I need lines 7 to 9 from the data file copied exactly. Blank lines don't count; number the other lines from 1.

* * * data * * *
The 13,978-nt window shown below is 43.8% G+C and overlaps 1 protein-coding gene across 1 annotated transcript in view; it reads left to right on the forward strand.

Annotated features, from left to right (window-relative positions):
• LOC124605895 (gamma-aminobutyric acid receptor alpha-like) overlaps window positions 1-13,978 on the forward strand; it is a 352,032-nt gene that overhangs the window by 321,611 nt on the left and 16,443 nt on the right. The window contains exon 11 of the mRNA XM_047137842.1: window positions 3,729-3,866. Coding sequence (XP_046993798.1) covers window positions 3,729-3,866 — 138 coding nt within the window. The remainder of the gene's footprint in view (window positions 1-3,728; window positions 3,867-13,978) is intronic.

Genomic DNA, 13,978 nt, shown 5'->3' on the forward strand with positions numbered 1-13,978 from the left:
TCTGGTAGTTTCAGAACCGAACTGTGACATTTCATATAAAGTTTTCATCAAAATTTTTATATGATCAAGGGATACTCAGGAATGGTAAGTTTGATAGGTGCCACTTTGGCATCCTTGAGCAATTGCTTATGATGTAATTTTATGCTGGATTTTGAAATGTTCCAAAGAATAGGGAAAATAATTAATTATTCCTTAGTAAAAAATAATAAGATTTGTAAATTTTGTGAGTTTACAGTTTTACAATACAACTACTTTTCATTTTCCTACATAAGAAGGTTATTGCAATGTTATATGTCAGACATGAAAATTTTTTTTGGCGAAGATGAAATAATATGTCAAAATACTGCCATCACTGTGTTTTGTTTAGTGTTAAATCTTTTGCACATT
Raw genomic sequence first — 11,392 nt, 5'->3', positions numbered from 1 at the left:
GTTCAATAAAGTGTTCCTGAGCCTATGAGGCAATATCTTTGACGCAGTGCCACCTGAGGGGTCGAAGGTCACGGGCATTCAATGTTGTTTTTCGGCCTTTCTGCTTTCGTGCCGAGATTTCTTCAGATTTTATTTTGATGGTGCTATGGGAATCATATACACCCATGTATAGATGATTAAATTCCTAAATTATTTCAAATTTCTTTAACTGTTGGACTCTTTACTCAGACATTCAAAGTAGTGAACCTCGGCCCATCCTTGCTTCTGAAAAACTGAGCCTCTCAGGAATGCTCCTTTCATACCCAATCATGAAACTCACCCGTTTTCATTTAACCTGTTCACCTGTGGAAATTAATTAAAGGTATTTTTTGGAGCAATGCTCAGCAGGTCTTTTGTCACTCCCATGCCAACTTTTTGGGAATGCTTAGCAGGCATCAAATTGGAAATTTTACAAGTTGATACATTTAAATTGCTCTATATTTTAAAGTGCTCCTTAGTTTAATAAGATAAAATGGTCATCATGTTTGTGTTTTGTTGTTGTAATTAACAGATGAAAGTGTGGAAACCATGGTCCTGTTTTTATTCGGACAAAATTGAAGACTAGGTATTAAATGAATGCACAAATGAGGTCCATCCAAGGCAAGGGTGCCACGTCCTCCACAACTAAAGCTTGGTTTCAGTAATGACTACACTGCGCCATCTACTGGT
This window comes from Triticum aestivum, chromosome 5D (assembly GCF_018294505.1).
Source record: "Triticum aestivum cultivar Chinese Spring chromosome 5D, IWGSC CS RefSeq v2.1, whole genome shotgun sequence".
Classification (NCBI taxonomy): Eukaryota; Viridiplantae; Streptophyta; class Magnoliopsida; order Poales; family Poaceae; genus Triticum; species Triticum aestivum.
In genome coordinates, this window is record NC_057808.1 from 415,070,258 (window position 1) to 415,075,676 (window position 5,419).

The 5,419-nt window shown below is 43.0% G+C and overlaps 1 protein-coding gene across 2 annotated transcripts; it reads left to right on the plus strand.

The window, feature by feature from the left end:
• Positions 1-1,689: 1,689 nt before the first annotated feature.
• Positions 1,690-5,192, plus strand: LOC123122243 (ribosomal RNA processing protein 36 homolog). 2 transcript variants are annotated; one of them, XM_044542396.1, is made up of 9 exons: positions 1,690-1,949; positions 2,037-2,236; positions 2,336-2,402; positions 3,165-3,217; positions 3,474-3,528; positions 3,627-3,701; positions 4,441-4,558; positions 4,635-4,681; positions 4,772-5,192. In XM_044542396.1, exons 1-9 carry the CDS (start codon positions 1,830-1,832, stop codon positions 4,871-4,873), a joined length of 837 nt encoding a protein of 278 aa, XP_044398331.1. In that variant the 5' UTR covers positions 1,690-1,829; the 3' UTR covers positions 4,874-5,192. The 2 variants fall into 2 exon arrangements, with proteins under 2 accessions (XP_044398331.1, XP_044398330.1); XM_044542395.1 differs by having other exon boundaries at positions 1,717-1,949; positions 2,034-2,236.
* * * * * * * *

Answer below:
GTTCAATAAAGTGTTCCTGAGCCTATGAGGCAATATCTTTGACGCAGTGCCACCTGAGGGGTCGAAGGTCACGGGCATTCAATGTTGTTTTTCGGCCTTTCTGCTTTCGTGCCGAGATTTCTTCAGATTTTATTTTGATGGTGCTATGGGAATCATATACACCCATGTATAGATGATTAAATTCCTAAATTATTTCAAATTTCTTTAACTGTTGGACTCTTTACTCAGACATTCAAAGTAGTGAACCTCGGCCCATCCTTGCTTCTGAAAAACTGAGCCTCTCAGGAATGCTCCTTTCATACCCAATCATGAAACTCACCCGTTTTCATTTAACCTGTTCACCTGTGGAAATTAATTAAAGGTATTTTTTGGAGCAATGCTCAGCAGGTCTTTTGTCACTCCCATGCCAACTTTTTGGGAATGCTTAGCAGGCATCAAATTGGAAATTTTACAAGTTGATACATTTAAATTGCTCTATATTTTAAAGTGCTCCTTAGTTTAATAAGATAAAATGGTCATCATGTTTGTGTTTTGTTGTTGTAATTAACAGATGAAAGTGTGGAAACCATGGTCCTGTTTTTATTCGGACAAAATTGAAGACTAGGTATTAAATGAATGCACAAATGAGGTCCATCCAAGGCAAGGGTGCCACGTCCTCCACAACTAAAGCTTGGTTTCAGTAATGACTACACTGCGCCATCTACTGGT
This window comes from Triticum aestivum, chromosome 5D (assembly GCF_018294505.1).
Source record: "Triticum aestivum cultivar Chinese Spring chromosome 5D, IWGSC CS RefSeq v2.1, whole genome shotgun sequence".